Users no longer have to depend on their organization’s IT department to get the technology they need, insomuch that they can download apps to their mobile devices. They can activate cloud services with a few keystrokes or have a managed service provider build them customized systems, all without having the IT staff aware that this technology is now in operation.

Known as “shadow IT,” this practice of using unapproved technology for work has become more prevalent in recent years. It follows the growth of cloud applications as users turn to the programs they employ outside the office.

Love it or hate it, shadow IT is part of every organization’s IT environment. While the use of shadow IT raises a number of red flags, organization leaders can find benefits as well. The critical element is that IT and organization leaders must accept shadow IT and, more importantly, take steps to ensure that it helps rather than hurts the organization.

What’s Not to Like?

If unwatched, shadow IT can cause a number of problems for IT leaders. These include:

  • Security threats: Users do not always take the security precautions IT leaders would prefer. As more users adopt mobile and cloud solutions outside the enterprise security boundary, the more the enterprise is exposed to risk.
  • Inefficient spending: When multiple users or business units procure similar capabilities from different vendors, the organization can spend on different versions of similar tools and miss out on opportunities for volume discounts.
  • Scattered data: Technology solutions acquired through shadow IT generate valuable data that organization leaders could harness, but that data goes to waste with shadow IT, because no one knows it exists.
  • Integration nightmares: Software buyers rarely give ease of integration much consideration when they make a purchase. IT staff can face serious technical headaches when random employees integrate new platforms into the broader enterprise environments.

What’s to Love?

While most of the attention on shadow IT focuses on the challenges, it can also provide benefits if IT leaders know where to look. Technologically autonomous users can quickly discover and implement tools that help them succeed. This rapid adoption enhances user engagement, helping organizations retain the most motivated and digitally adept people.

Additionally, by shifting technology costs to units within an organization, shadow IT helps rationalize budget allocation. Each unit’s leaders pay for their own software consumption directly, allowing the IT department to devote its budget to what it does best: centralized governance and strategic innovation.

For these reasons and others, shadow IT will likely grow to where most technology spending takes place — outside of a formal IT organization.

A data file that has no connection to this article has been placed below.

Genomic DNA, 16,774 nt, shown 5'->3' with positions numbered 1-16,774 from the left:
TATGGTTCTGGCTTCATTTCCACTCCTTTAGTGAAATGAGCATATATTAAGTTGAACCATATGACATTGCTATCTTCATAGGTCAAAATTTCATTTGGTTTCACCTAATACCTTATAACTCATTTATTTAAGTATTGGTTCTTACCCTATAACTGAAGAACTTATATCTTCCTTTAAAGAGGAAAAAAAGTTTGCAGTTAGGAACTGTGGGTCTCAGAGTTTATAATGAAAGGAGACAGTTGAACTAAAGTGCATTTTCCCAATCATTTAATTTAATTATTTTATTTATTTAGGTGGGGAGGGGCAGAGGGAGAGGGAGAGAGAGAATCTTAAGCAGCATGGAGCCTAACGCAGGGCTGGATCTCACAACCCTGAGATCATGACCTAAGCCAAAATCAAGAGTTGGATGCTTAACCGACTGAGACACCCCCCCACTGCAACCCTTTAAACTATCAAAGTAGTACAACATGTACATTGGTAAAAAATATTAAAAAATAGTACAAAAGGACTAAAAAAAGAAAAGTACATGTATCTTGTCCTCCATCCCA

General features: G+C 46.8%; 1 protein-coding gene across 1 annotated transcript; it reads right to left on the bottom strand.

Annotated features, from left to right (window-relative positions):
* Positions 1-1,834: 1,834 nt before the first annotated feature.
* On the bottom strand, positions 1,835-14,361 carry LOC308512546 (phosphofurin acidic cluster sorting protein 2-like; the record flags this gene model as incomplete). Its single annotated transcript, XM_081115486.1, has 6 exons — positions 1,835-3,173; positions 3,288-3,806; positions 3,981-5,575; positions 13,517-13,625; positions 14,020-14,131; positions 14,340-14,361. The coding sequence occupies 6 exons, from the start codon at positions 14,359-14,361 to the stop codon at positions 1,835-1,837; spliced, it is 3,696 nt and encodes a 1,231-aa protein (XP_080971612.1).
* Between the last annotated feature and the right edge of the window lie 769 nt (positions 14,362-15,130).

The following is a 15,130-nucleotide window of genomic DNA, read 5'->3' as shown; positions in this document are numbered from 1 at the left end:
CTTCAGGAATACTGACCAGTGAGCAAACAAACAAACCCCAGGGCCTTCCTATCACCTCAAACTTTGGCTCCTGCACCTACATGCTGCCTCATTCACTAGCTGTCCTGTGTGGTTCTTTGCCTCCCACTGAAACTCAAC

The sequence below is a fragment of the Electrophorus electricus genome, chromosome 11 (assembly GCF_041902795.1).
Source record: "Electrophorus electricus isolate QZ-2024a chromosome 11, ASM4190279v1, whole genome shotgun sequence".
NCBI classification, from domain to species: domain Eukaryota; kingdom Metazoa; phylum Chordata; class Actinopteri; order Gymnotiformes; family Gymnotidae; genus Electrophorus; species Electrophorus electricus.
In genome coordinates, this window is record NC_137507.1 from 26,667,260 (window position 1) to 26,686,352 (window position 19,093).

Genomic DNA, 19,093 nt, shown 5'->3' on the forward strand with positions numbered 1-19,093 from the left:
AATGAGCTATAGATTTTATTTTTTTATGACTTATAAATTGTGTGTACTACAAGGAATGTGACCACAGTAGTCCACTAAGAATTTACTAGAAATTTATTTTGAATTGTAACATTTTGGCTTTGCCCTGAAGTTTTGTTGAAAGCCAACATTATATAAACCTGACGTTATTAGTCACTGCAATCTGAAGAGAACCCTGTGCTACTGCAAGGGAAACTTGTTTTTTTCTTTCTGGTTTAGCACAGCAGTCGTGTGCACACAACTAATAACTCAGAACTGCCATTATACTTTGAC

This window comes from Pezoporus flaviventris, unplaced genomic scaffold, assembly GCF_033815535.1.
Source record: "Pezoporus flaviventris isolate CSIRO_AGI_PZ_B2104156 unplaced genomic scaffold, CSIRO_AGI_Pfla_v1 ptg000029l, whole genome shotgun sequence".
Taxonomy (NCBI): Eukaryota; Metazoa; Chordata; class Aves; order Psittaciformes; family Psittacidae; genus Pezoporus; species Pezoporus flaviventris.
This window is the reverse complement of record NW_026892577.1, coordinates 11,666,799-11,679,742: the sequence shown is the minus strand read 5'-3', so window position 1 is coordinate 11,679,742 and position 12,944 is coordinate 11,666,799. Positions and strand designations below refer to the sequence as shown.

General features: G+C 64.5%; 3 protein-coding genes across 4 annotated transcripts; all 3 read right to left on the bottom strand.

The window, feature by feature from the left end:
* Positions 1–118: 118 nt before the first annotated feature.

Leading the Tech-Empowered Business

The use of shadow IT will continue. It’s up to IT leaders to adapt while keeping these best practices in mind:

  • Embrace business empowerment: IT leaders who resist shadow IT will find themselves fighting a losing battle. It makes more sense to acknowledge shadow IT’s appeal and to position the IT department as a valuable partner, rather than as the enemy.
  • Cooperatively define reasonable policies and processes: IT leaders can provide guidelines that help users avoid bad choices without impeding good ones. These guidelines can include app whitelists and blacklists, as well as rapid review of cloud-based tools that users want to pilot.
  • Security evolution: To address new exposures that shadow IT creates, IT leaders can adopt new security capabilities, such as security information and event management systems. These can detect new anomalies and domain name server-based traffic controls while protecting users from interacting with malicious sites.
  • Create community: IT leaders can create internal web communities that socialize the best discoveries and biggest mistakes of users. This positions the IT department as a trusted adviser, while allowing technology staff to keep an eye on who’s doing what.

To learn more about addressing this complex challenge, check out this article in BizTech Magazine and don’t forget to sign up for the CDW Solutions Blog monthly e-newsletter to stay on the cutting edge of tech.

One thought on “The Good and Bad of Shadow IT

  • ShadowIT will not go away as long as the needs of the Business are not met. An enterprise or business that is looking to utilise cloud needs to know what the business demand and requirements truly are instead of just providing a new service offering. Thanks for sharing!

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